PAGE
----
The PK0 A Chair, designed in 1952, is one of Poul Kjærholm's rare pieces of wooden furniture. Famous for his very refined steel creations, the Danish designer designed this small lounge chair at the start of his career, when he had just taken up his post at Fritz Hansen.
The PK0 A Chair nevertheless reveals the talent of Kjærholm, who managed to create a piece all in light geometry with a natural material a priori much less suitable than steel. Only about 600 copies were in circulation before Fritz Hansen reissued it on the occasion of its 150th anniversary.
The PK60 Table was designed at the same time as the PK0 A Chair. As in the latter, we find in its singular line the influences of Henry Moore, Barbara Hepworth and Jean Arp, as well as Japanese design, in particular the sculptor Isamu Noguchi.
The table has a transparent glass top that reveals the sculptural shape of the base, formed by three interlocking pieces of black stained ash or Douglas fir, shaped by the skilful technique of steam bending.
PK0 A L66 x P62,5 x H66 cm – Seat height 40 cm – Shell: Pressure moulded veneer – Spacers: Steel, EPDM Rubber – Glides: Hytrel 5526
PK60 Ø105 x H44 cm – Tabletop: Glass (Low iron, fully tempered) – Base: Pressure moulded veneer – Spacers: Cork – Glides: Hytrel 5526 (polyester)
Acclaimed for his distinctive style of furniture design, Poul Kjaerholm was born in Øster Vrå, Denmark in 1929. His pieces are considered to contain a minimalist and articulated form, all in relief with a style that is still famous around the world.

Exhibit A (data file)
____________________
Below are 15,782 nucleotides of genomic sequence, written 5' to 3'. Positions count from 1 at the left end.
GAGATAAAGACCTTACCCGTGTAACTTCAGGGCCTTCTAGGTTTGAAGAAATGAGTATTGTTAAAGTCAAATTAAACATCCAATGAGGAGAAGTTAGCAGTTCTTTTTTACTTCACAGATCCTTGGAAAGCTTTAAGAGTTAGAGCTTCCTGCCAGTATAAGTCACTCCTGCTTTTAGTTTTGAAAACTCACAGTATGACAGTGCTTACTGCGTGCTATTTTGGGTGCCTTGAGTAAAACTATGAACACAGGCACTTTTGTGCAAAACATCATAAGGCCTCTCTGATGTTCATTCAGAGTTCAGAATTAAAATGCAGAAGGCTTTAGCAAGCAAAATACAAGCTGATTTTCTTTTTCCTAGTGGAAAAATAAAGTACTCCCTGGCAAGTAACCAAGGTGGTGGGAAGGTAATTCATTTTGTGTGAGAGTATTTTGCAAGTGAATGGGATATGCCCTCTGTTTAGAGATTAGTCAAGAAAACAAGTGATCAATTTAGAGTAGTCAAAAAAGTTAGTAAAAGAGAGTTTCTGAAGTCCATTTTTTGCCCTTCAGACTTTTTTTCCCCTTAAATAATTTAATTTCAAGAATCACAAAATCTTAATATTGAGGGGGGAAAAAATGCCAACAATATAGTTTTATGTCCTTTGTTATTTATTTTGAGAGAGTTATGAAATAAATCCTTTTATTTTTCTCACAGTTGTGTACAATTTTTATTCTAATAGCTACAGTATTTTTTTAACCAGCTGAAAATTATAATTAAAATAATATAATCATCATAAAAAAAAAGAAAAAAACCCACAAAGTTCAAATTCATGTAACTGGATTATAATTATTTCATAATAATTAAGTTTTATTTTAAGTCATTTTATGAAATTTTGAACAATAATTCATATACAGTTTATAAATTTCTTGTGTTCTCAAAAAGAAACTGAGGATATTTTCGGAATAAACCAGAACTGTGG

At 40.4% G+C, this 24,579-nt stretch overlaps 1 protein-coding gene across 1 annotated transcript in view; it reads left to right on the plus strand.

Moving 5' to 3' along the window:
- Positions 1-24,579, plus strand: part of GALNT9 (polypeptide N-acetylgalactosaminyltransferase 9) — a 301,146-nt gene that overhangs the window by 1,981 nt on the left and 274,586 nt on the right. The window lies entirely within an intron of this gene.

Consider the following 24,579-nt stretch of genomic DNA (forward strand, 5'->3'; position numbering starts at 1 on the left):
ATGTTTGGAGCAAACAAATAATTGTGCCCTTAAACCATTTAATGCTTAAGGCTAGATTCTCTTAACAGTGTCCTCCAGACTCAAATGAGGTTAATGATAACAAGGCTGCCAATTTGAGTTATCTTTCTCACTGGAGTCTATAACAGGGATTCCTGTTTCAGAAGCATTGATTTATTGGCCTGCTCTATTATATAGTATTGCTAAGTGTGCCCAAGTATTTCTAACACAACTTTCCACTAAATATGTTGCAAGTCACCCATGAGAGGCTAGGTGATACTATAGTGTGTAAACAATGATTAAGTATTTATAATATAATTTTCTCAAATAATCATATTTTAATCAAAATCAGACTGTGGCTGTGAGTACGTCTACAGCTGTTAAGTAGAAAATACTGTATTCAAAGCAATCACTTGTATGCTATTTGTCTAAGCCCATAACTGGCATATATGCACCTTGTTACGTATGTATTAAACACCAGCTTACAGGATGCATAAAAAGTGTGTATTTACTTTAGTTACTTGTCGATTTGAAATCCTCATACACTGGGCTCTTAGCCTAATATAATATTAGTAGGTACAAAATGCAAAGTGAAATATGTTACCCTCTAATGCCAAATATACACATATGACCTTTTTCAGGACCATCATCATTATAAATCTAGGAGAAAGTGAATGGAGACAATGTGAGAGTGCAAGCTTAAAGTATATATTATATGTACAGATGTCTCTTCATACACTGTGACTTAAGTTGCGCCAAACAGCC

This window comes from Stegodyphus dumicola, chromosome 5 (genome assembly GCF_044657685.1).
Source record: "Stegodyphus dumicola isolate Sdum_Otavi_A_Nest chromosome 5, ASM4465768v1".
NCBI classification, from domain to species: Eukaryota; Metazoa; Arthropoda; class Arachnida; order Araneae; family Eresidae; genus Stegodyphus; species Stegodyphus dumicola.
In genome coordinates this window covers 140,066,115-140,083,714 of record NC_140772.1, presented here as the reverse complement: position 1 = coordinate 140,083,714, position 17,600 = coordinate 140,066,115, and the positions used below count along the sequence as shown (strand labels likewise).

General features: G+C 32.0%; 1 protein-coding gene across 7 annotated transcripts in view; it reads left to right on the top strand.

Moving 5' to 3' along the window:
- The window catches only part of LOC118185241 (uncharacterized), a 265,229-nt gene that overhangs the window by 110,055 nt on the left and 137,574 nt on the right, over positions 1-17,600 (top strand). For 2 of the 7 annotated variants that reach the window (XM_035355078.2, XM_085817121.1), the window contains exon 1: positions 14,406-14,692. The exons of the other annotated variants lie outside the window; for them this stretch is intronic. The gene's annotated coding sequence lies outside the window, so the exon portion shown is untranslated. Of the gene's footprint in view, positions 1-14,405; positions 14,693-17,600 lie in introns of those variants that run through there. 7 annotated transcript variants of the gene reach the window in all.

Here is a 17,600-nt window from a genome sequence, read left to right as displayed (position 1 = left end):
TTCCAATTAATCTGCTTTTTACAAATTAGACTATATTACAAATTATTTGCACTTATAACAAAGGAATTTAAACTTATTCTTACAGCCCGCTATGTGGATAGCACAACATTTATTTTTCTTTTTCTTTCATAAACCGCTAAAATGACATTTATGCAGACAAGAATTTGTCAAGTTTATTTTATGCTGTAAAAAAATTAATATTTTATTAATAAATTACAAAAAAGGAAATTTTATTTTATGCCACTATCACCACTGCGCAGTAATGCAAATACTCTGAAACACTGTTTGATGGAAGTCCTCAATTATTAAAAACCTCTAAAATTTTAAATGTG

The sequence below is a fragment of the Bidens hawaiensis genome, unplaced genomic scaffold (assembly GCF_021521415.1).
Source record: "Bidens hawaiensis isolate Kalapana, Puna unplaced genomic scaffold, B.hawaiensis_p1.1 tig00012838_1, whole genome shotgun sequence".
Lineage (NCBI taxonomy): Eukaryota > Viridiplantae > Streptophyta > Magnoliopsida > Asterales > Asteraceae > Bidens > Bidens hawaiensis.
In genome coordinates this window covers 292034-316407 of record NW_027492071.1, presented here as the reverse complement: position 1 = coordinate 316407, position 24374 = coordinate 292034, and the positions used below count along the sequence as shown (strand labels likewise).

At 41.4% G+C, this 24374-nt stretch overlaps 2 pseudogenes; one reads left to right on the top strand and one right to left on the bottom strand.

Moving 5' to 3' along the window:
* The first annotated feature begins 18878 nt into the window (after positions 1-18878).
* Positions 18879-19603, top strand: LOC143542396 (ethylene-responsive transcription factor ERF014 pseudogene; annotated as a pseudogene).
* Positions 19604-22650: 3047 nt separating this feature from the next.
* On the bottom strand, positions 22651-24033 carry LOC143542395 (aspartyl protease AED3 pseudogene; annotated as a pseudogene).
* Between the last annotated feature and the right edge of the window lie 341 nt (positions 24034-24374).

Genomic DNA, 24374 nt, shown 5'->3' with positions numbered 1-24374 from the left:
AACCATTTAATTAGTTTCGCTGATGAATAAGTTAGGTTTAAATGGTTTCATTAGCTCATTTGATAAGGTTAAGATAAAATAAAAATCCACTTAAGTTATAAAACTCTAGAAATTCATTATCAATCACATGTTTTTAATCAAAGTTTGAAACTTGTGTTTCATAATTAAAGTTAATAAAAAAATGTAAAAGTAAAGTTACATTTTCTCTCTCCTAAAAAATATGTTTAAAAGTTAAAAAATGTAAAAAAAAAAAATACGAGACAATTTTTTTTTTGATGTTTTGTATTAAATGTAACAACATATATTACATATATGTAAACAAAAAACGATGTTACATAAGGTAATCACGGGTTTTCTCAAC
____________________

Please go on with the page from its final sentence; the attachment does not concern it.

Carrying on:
From modest beginnings as a cabinetmaker apprentice at the Gronbech workshop in 1948, Kjaerholm continued to forge his ideology at the Danish School of Arts and Crafts in Copenhagen. Far from shunning the majority of his Scandinavian counterparts, the Dane chose steel as the main material rather than wood. "The potential of steel is not the only thing that interests me, the refraction of light on its surface is an important part of my artistic work. "
Awarded the prestigious Lunning Prize in 1958 and the Trennali Grand Prix in Milan in 1960, Kjaerholm's drawings continue to be featured in the permanent collections of the New York Museum of Modern Art, the Victoria and Albert Museum in London. in many other museums across Denmark, Norway, Sweden and Germany.